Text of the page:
September 30, 2014 by Kalev H. Leetaru
Figure 1: Mapping the Geography of American Television News Knight News Challenge: Libraries closes today, Tuesday, Sept. 30, 2014. The challenge offers applicants a chance to share in $2.5 million by focusing on the question “How might we leverage libraries as a platform to build more knowledgeable communities?” Below, Kalev H. Leetaru, a data scientist and the Yahoo Fellow at Georgetown University, writes about libraries as centers of information innovation.
Imagine a world in which libraries and archives had never existed. No institutions had ever systematically collected or preserved our cultural past: Every book, letter and document was created, read and immediately thrown away. Alternatively, what if everything had been kept and the Library of Alexandria had survived to present day, archiving all societal knowledge through the millennia? How would life be different in these two worlds, one of no history and one of all our history, and what can this suggest to us of the future role of libraries in society?
Today both of these worlds have become reality: Libraries ship the physical book world of our history off to storage, eliminating the serendipitous discovery of browsing, while the Web simultaneously creates a virtual Library of Alexandria that unifies societal knowledge. No longer do libraries serve as gatekeepers to the world’s information: The Web has democratized access to information and with a single mouse click provides far more than any single library could ever offer. Have libraries truly been rendered obsolete in the digital world?
March 27, 2015 by Kalev H. Leetaru
Imagine a world without language barriers, where journalists and citizens can access real-time information from anywhere in the world in any language, seamlessly translated into their native tongue and where the articles they write are equally accessible to speakers of all the world’s languages. Authors from Douglas Adams to Ethan Zuckerman have long articulated such visions of a post-lingual society in which mass translation eliminates barriers to information access and communication. Yet, even as technologies like the Web break down geographic barriers and make it possible to hear from anywhere in the world, linguistic barriers mean most of those voices remain steadfastly inaccessible.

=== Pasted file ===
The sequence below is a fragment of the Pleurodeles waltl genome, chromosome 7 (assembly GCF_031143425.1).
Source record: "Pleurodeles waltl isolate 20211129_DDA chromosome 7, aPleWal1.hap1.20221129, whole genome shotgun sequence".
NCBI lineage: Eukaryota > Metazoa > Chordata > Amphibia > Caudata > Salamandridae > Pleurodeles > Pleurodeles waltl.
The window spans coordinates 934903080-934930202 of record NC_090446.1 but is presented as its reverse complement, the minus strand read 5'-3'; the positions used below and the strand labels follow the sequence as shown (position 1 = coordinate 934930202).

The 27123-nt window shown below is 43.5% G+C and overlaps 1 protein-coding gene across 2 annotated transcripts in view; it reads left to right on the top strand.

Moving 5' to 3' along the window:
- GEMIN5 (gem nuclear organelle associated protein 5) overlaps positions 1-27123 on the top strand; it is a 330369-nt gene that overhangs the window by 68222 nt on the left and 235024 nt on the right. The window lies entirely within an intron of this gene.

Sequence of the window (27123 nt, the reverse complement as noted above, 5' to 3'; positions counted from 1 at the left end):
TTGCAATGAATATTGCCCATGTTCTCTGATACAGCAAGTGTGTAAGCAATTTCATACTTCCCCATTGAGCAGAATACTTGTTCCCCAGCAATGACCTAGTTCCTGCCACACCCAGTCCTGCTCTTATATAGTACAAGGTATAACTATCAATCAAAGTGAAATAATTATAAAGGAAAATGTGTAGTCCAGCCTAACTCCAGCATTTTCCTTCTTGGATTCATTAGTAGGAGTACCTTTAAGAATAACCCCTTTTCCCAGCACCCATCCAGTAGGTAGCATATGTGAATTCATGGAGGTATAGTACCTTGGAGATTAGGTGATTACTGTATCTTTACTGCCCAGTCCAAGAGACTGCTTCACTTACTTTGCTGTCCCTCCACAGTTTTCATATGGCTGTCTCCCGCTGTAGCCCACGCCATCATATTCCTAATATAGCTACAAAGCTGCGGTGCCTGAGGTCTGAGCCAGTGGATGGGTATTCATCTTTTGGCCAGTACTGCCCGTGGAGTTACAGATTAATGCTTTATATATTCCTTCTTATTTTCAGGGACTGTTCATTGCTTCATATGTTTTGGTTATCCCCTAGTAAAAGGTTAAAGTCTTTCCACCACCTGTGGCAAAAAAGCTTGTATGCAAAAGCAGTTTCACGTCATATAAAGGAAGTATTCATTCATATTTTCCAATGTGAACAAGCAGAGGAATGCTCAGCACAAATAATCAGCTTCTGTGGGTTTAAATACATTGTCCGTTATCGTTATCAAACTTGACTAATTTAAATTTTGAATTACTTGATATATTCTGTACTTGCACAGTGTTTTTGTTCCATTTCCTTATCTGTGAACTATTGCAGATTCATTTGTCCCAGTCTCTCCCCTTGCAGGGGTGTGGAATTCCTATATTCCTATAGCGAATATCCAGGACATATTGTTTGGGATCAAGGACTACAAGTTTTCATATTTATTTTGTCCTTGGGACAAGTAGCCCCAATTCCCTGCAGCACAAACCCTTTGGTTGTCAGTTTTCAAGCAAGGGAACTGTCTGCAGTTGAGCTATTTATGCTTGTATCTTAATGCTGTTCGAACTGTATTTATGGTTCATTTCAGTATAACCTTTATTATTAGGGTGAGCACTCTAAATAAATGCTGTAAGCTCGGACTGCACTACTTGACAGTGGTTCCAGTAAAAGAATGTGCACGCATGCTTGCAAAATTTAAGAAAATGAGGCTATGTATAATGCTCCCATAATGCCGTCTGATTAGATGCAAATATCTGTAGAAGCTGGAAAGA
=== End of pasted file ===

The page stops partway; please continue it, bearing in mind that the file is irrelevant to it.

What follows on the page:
October 22, 2014 by Kalev H. Leetaru
Below, Kalev H. Leetaru, a data scientist and the past 2013-2014 Yahoo Fellow at Georgetown University, writes about reimagining news as emotion using the Internet Archives, which Knight Foundation supports.
Figure 1 - Intensity of the emotion “anxiety” in American television news over the last four years
The world’s news media isn’t merely a clinical chronology of global events: It is a lens onto the dreams and fears of our global world. As journalists report on events from the mundane to the extraordinary, they do so through the lens of their own experiences, beliefs and views. Each unfolding detail is contextualized through the stories of those participating and affected. Coverage of a labor protest goes beyond the impersonal who, when and where, to the what and why, capturing the rich tapestry of emotional undercurrents that define human life.
What if we could quantitatively measure and visualize the emotion of the world’s news? Identifying areas where reporting on a disease outbreak devolves from concern to panic or where a previously downtrodden region suddenly finds a euphoric new vision for the future? Creating a global “happiness” ranking of the world’s cities and identifying the topics that appear in the most positive and most negative light in every corner of the globe? In short, what if we could reimagine the news not as a simple conveyer of facts, but as a coarse reflection onto the emotions, the dreams and fears, of global society? Last week we released a dataset that does just that. Here’s how we got there.